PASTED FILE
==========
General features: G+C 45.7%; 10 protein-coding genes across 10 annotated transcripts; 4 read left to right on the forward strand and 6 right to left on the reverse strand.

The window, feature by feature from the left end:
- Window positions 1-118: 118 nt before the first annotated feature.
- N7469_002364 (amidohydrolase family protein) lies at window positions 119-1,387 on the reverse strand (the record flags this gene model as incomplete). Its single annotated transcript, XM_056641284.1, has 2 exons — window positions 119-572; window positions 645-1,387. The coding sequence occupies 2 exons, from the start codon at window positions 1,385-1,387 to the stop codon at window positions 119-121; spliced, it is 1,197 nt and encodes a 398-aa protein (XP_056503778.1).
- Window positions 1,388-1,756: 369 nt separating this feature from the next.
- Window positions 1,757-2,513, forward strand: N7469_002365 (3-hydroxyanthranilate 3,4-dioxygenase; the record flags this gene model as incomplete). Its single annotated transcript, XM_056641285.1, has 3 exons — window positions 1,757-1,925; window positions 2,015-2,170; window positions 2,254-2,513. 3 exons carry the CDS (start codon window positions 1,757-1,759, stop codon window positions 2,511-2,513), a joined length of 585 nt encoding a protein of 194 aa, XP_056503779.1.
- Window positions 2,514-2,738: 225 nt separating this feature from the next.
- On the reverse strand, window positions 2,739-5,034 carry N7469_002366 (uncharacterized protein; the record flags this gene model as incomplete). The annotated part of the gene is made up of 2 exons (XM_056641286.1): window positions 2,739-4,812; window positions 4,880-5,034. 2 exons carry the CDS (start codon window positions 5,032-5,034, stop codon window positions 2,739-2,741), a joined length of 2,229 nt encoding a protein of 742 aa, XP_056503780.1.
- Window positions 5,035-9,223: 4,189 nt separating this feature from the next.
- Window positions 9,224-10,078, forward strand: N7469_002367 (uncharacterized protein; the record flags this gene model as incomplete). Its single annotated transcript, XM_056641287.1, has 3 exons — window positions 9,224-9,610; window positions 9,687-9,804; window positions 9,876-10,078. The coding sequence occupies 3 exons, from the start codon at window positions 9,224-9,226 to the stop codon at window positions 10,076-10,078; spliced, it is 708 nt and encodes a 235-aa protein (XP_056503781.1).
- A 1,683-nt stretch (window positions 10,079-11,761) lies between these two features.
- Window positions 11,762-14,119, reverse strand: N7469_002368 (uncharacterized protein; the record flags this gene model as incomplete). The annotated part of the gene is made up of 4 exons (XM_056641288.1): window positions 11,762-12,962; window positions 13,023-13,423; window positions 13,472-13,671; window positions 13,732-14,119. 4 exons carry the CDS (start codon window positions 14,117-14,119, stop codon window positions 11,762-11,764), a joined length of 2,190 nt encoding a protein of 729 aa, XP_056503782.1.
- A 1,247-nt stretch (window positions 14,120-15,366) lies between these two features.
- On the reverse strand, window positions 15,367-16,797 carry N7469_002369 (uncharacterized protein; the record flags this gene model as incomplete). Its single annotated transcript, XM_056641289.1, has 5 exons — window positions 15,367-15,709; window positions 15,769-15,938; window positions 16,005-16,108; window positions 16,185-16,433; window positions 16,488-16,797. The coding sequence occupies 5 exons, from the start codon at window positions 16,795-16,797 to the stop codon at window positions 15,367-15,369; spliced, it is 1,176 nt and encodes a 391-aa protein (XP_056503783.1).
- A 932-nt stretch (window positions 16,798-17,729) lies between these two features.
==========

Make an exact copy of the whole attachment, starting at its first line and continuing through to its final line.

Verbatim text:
General features: G+C 45.7%; 10 protein-coding genes across 10 annotated transcripts; 4 read left to right on the forward strand and 6 right to left on the reverse strand.

The window, feature by feature from the left end:
- Window positions 1-118: 118 nt before the first annotated feature.
- N7469_002364 (amidohydrolase family protein) lies at window positions 119-1,387 on the reverse strand (the record flags this gene model as incomplete). Its single annotated transcript, XM_056641284.1, has 2 exons — window positions 119-572; window positions 645-1,387. The coding sequence occupies 2 exons, from the start codon at window positions 1,385-1,387 to the stop codon at window positions 119-121; spliced, it is 1,197 nt and encodes a 398-aa protein (XP_056503778.1).
- Window positions 1,388-1,756: 369 nt separating this feature from the next.
- Window positions 1,757-2,513, forward strand: N7469_002365 (3-hydroxyanthranilate 3,4-dioxygenase; the record flags this gene model as incomplete). Its single annotated transcript, XM_056641285.1, has 3 exons — window positions 1,757-1,925; window positions 2,015-2,170; window positions 2,254-2,513. 3 exons carry the CDS (start codon window positions 1,757-1,759, stop codon window positions 2,511-2,513), a joined length of 585 nt encoding a protein of 194 aa, XP_056503779.1.
- Window positions 2,514-2,738: 225 nt separating this feature from the next.
- On the reverse strand, window positions 2,739-5,034 carry N7469_002366 (uncharacterized protein; the record flags this gene model as incomplete). The annotated part of the gene is made up of 2 exons (XM_056641286.1): window positions 2,739-4,812; window positions 4,880-5,034. 2 exons carry the CDS (start codon window positions 5,032-5,034, stop codon window positions 2,739-2,741), a joined length of 2,229 nt encoding a protein of 742 aa, XP_056503780.1.
- Window positions 5,035-9,223: 4,189 nt separating this feature from the next.
- Window positions 9,224-10,078, forward strand: N7469_002367 (uncharacterized protein; the record flags this gene model as incomplete). Its single annotated transcript, XM_056641287.1, has 3 exons — window positions 9,224-9,610; window positions 9,687-9,804; window positions 9,876-10,078. The coding sequence occupies 3 exons, from the start codon at window positions 9,224-9,226 to the stop codon at window positions 10,076-10,078; spliced, it is 708 nt and encodes a 235-aa protein (XP_056503781.1).
- A 1,683-nt stretch (window positions 10,079-11,761) lies between these two features.
- Window positions 11,762-14,119, reverse strand: N7469_002368 (uncharacterized protein; the record flags this gene model as incomplete). The annotated part of the gene is made up of 4 exons (XM_056641288.1): window positions 11,762-12,962; window positions 13,023-13,423; window positions 13,472-13,671; window positions 13,732-14,119. 4 exons carry the CDS (start codon window positions 14,117-14,119, stop codon window positions 11,762-11,764), a joined length of 2,190 nt encoding a protein of 729 aa, XP_056503782.1.
- A 1,247-nt stretch (window positions 14,120-15,366) lies between these two features.
- On the reverse strand, window positions 15,367-16,797 carry N7469_002369 (uncharacterized protein; the record flags this gene model as incomplete). Its single annotated transcript, XM_056641289.1, has 5 exons — window positions 15,367-15,709; window positions 15,769-15,938; window positions 16,005-16,108; window positions 16,185-16,433; window positions 16,488-16,797. The coding sequence occupies 5 exons, from the start codon at window positions 16,795-16,797 to the stop codon at window positions 15,367-15,369; spliced, it is 1,176 nt and encodes a 391-aa protein (XP_056503783.1).
- A 932-nt stretch (window positions 16,798-17,729) lies between these two features.